Why Good Foot Care is Important for Diabetic Patients
People with diabetes often experience problems with their feet, caused by the changes to the body that come with the disease. Good foot care can help you prevent conditions that can cause damage – sometimes permanent – to your feet and toes. We want you to understand how diabetes can aﬀect your feet and what you can do to keep them healthy.
Diabetes causes many changes in the body, particularly the feet, including nerve damage (neuropathy), the hardening and narrowing of blood vessels, changes in the skin and changes in the size and shape of toes and feet. You need to be aware of the potential dangers of these changes and how you can help to prevent harm.
Nerve damage can cause a feeling of tingling, burning or stinging pain or loss of sensation (feeling) in your feet. That means that you are less likely to feel pain or extremes of heat and cold. As a result, you may not notice if your feet are injured by a hot pad or electric blanket turned on too high, not enough protection from cold and even something as simple as a pebble caught in your shoe that has created a blister. Left untended, these injuries can cause ulcers (open sores) or permanent damage.
Hardening and narrowing of blood vessels makes it more diﬃcult for your body to ﬁght infection and heal wounds and other injuries. Even a small cut or sore, if not noticed and left unattended, can quickly become a serious problem.
Changes caused by diabetes often include dry skin that causes drying, peeling and cracking. These conditions need to be treated properly, so that the skin remains soft and supple but without causing overly moist skin that can lead to infections. Many people with diabetes ﬁnd that callouses on their feet form more often and grow quickly. If they are not tended to properly, these callouses can become very thick and then begin to break down, causing ulcers. Unfortunately, common over-the-counter treatments for callouses contain chemicals that can cause burns on the skin of diabetic patients, which leads to even more harm.
Size and Shape of Feet
Diabetic patients often experience a change in the size and shape of their feet and toes. Shoes that once ﬁt become diﬃcult to wear and walking becomes more of a problem. Trying to wear shoes that do not ﬁt properly can cause many problems, including long-term injuries.
Daily Foot Care for People With Diabetes
Check your feet every day
Check your feet for cuts, sores, swelling, calluses, red spots and infected toenails every day. If you cannot see the bottom of your feet, use a mirror or ask someone else to help.
Wash your feet every day
Wash your feet in warm water. Do not soak your feet because your skin will get dry. When you’re done, dry well, especially between your toes. Use talcum powder or cornstarch to keep the skin between your toes dry.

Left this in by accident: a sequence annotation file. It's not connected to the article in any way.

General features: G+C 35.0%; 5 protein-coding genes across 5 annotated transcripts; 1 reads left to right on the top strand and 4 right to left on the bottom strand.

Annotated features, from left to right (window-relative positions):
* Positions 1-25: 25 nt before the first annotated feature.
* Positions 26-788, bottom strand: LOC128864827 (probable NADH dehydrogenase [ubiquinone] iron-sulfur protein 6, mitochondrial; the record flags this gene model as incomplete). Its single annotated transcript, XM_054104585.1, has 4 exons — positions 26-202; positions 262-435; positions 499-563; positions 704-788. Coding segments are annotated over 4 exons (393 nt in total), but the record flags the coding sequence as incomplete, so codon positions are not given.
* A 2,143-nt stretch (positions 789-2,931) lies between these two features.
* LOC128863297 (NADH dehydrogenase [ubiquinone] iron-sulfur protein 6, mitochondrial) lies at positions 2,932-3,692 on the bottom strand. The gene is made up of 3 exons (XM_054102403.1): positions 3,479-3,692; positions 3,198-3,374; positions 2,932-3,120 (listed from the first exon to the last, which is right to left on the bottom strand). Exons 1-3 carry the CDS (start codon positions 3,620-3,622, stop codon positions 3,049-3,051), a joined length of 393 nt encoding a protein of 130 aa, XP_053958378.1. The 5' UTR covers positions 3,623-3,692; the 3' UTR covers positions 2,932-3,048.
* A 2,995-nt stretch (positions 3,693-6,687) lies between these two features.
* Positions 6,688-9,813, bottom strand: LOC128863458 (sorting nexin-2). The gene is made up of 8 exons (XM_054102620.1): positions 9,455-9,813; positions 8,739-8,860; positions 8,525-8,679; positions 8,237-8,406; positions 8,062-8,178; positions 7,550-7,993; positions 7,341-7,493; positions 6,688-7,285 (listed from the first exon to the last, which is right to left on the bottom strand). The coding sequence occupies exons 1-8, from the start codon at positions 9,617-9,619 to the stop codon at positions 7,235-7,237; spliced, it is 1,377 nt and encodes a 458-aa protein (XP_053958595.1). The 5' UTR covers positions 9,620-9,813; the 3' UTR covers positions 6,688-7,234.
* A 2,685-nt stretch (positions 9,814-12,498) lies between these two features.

Keep your skin soft & smooth
Rub a thin coat of skin lotion or cream on the tops and bottoms of your feet. Do not moisturize between your toes, as this could trap moisture and lead to further skin problems.
Wear shoes and socks at all times
Do not walk barefoot, even indoors, because it’s easy to step on something and hurt your feet. Always wear socks, stockings or nylons with your shoes to help avoid blisters and sores. Choose clean, lightly padded socks that ﬁt well.
Keep the blood ﬂowing to your feet
Put your feet up while sitting and don’t cross your legs for long periods of time. Wiggle your toes for ﬁve minutes two or three times per day. Don’t smoke. Smoking reduces blood ﬂow to your feet.
Talk to your doctor
Tell your doctor if you see any changes and have your doctor examine your feet regularly and recommend treatments that you may need to keep your feet healthy.
Ill-Fitting Shoes Side Eﬀects
Wearing shoes that don’t ﬁt your natural size can lead to foot wounds or ulcers. Ulcers are painful and potentially serious and can often lead to amputation. Other foot problems from wearing inappropriate footwear includes calluses, bunions, corns and swelling.
Tips for Proper Footwear
• Athletic or walking shoes are good for daily wear. They support your feet and allow them to breathe. • Don’t buy pointed toes or high heels because they put too much pressure on your toes. • Don’t buy shoes with too ﬂat a sole or shoes with more than a 1” heel because they don’t allow for even distribution of foot pressure. • Look for styles that have soft insoles. • Choose leather, canvas, or suede styles to allow adequate circulation of air. • Look for such features as laces, buckles, or Velcro. These make it easier to adjust the shoe. • Most importantly, if your doctor prescribes special diabetic shoes and inserts, be sure to get comfortable styles you’ll enjoy wearing. If you don’t love your shoes, you won’t enjoy the health beneﬁts your doctor intended.
In addition to shoes, you may want to consider other footwear products to help protect your feet. Good diabetic socks are specially designed to be seamless and wick moisture away from your feet. This helps protect your feet against sores and infections. Diabetic slippers are designed to give your feet the extra protection you need at home. Many are also extra-depth to accommodate your prescription diabetic inserts.